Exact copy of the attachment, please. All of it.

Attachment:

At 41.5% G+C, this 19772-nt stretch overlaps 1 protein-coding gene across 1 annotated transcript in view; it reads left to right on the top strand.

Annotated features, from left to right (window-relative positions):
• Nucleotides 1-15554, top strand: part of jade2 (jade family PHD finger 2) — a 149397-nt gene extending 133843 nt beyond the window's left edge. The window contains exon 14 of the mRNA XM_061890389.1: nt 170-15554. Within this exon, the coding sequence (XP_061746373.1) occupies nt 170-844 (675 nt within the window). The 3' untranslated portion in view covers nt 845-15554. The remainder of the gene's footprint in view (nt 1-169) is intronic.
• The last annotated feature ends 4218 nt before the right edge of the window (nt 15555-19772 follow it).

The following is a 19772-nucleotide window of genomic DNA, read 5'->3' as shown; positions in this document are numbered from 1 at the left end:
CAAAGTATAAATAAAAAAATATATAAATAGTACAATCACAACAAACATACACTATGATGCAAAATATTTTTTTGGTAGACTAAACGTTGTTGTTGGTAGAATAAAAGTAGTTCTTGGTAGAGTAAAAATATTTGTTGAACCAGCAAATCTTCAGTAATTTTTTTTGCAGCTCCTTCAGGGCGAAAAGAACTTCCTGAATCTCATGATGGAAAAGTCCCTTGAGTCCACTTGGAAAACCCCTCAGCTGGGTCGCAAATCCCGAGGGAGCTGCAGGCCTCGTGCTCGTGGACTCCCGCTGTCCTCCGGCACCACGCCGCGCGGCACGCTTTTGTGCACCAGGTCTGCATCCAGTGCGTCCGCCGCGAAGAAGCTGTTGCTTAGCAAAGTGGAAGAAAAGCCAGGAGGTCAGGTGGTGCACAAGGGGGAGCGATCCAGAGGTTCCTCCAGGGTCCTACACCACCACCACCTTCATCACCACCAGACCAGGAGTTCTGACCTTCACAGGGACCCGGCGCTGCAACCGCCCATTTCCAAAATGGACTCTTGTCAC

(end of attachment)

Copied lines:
At 41.5% G+C, this 19772-nt stretch overlaps 1 protein-coding gene across 1 annotated transcript in view; it reads left to right on the top strand.

Annotated features, from left to right (window-relative positions):
• Nucleotides 1-15554, top strand: part of jade2 (jade family PHD finger 2) — a 149397-nt gene extending 133843 nt beyond the window's left edge. The window contains exon 14 of the mRNA XM_061890389.1: nt 170-15554. Within this exon, the coding sequence (XP_061746373.1) occupies nt 170-844 (675 nt within the window). The 3' untranslated portion in view covers nt 845-15554. The remainder of the gene's footprint in view (nt 1-169) is intronic.
• The last annotated feature ends 4218 nt before the right edge of the window (nt 15555-19772 follow it).

The following is a 19772-nucleotide window of genomic DNA, read 5'->3' as shown; positions in this document are numbered from 1 at the left end:
CAAAGTATAAATAAAAAAATATATAAATAGTACAATCACAACAAACATACACTATGATGCAAAATATTTTTTTGGTAGACTAAACGTTGTTGTTGGTAGAATAAAAGTAGTTCTTGGTAGAGTAAAAATATTTGTTGAACCAGCAAATCTTCAGTAATTTTTTTTGCAGCTCCTTCAGGGCGAAAAGAACTTCCTGAATCTCATGATGGAAAAGTCCCTTGAGTCCACTTGGAAAACCCCTCAGCTGGGTCGCAAATCCCGAGGGAGCTGCAGGCCTCGTGCTCGTGGACTCCCGCTGTCCTCCGGCACCACGCCGCGCGGCACGCTTTTGTGCACCAGGTCTGCATCCAGTGCGTCCGCCGCGAAGAAGCTGTTGCTTAGCAAAGTGGAAGAAAAGCCAGGAGGTCAGGTGGTGCACAAGGGGGAGCGATCCAGAGGTTCCTCCAGGGTCCTACACCACCACCACCTTCATCACCACCAGACCAGGAGTTCTGACCTTCACAGGGACCCGGCGCTGCAACCGCCCATTTCCAAAATGGACTCTTGTCAC